The greatest challenge to completing the project, Marks says, was getting all utilities to adopt the new system. "Each of them has a different process for how they pull permits in our office," he explains. To get all of the companies and their crews, most of which are contractors, on board, Marks demonstrated how easy it was to use the new system. "We're not making them do ten extra steps."

The RFID road-cut project took 20 months to complete. During that time, the project parameters were refined, several field tests were conducted and city approvals were secured. In addition to software development and installation, the team had to wait for the 2013 construction season to begin. Every year, the city's asphalt plants shut down due to the cold, from late fall to early spring.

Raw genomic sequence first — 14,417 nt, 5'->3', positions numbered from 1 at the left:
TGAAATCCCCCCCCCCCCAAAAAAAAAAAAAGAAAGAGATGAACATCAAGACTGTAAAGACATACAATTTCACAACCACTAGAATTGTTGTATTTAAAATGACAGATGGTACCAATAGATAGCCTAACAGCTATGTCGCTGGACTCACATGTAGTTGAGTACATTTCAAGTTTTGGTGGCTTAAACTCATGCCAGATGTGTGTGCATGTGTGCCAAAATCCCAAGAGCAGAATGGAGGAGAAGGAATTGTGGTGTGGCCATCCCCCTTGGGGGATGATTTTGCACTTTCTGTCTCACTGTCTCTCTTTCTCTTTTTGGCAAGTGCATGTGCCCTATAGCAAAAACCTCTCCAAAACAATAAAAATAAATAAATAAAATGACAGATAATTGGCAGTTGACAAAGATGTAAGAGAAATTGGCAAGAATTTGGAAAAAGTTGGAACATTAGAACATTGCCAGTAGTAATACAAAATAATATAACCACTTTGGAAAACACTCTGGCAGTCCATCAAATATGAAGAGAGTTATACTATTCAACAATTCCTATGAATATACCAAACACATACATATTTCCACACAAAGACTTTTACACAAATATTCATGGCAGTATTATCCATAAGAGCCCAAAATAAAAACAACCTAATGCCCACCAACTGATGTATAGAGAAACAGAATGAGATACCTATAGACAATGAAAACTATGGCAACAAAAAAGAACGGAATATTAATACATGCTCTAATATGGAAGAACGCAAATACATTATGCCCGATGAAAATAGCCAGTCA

Time Is Money

 Street cuts made before the RFID solution was deployed will still need to be researched the old-fashioned way. But the city says roughly 2,000 to 2,500 street cuts are made annually.

Like Ward, Finke is extremely happy with the RFID project's outcome. "It's not really what I would call an expensive proposition," he says, estimating the program's total cost, including tags, at approximately $50,000. "We'll get that money back and then some, just in time savings for the utility inspector." A more typical technology project, he notes, might cost the city four times the amount spent on the RFID-powered road-cut project. Dayton initially ordered 2,500 RFID tags. The city has since ordered 10,000 additional tags, and plans to order more as the need arises.

"These sorts of savings may save a guy 20 minutes, but if it happens every day or it happens three times a week, that really adds up over a year," says Matt Joseph, the City of Dayton's commissioner, who has been close to the RFID project. "And at this point, cities like us are looking for every little advantage we can get."